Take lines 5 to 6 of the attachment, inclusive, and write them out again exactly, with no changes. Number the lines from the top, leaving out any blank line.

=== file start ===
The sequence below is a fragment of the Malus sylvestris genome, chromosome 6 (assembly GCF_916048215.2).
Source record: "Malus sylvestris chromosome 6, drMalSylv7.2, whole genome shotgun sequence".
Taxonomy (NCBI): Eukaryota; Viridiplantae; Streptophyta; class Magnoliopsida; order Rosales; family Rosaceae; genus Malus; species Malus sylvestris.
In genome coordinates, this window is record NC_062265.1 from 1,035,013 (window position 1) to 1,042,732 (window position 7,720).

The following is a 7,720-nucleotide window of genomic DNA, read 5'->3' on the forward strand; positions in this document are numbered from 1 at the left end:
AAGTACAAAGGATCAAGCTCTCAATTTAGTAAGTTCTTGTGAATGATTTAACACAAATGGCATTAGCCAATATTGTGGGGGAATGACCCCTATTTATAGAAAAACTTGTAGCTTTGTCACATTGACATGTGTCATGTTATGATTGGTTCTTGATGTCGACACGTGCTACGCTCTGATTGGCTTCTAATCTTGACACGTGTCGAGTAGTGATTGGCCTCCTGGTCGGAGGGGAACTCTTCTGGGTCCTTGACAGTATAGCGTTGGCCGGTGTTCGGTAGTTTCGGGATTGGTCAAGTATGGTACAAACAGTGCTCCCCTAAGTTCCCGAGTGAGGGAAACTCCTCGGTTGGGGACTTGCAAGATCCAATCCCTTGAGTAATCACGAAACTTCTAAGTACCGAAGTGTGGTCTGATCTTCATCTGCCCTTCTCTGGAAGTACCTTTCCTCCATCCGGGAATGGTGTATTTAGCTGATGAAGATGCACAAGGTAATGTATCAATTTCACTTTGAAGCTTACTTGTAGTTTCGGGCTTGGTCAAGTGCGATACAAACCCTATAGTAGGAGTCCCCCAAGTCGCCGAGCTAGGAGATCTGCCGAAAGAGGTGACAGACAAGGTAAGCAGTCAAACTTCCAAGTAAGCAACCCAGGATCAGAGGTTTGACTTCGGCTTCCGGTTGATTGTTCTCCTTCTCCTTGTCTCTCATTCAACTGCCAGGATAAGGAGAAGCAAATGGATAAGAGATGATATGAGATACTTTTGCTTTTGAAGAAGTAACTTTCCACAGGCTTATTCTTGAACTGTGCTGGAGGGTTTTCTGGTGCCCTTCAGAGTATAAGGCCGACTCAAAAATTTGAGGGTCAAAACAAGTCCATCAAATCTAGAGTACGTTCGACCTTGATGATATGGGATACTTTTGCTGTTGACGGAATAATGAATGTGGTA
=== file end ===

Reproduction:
The following is a 7,720-nucleotide window of genomic DNA, read 5'->3' on the forward strand; positions in this document are numbered from 1 at the left end:
AAGTACAAAGGATCAAGCTCTCAATTTAGTAAGTTCTTGTGAATGATTTAACACAAATGGCATTAGCCAATATTGTGGGGGAATGACCCCTATTTATAGAAAAACTTGTAGCTTTGTCACATTGACATGTGTCATGTTATGATTGGTTCTTGATGTCGACACGTGCTACGCTCTGATTGGCTTCTAATCTTGACACGTGTCGAGTAGTGATTGGCCTCCTGGTCGGAGGGGAACTCTTCTGGGTCCTTGACAGTATAGCGTTGGCCGGTGTTCGGTAGTTTCGGGATTGGTCAAGTATGGTACAAACAGTGCTCCCCTAAGTTCCCGAGTGAGGGAAACTCCTCGGTTGGGGACTTGCAAGATCCAATCCCTTGAGTAATCACGAAACTTCTAAGTACCGAAGTGTGGTCTGATCTTCATCTGCCCTTCTCTGGAAGTACCTTTCCTCCATCCGGGAATGGTGTATTTAGCTGATGAAGATGCACAAGGTAATGTATCAATTTCACTTTGAAGCTTACTTGTAGTTTCGGGCTTGGTCAAGTGCGATACAAACCCTATAGTAGGAGTCCCCCAAGTCGCCGAGCTAGGAGATCTGCCGAAAGAGGTGACAGACAAGGTAAGCAGTCAAACTTCCAAGTAAGCAACCCAGGATCAGAGGTTTGACTTCGGCTTCCGGTTGATTGTTCTCCTTCTCCTTGTCTCTCATTCAACTGCCAGGATAAGGAGAAGCAAATGGATAAGAGATGATATGAGATACTTTTGCTTTTGAAGAAGTAACTTTCCACAGGCTTATTCTTGAACTGTGCTGGAGGGTTTTCTGGTGCCCTTCAGAGTATAAGGCCGACTCAAAAATTTGAGGGTCAAAACAAGTCCATCAAATCTAGAGTACGTTCGACCTTGATGATATGGGATACTTTTGCTGTTGACGGAATAATGAATGTGGTA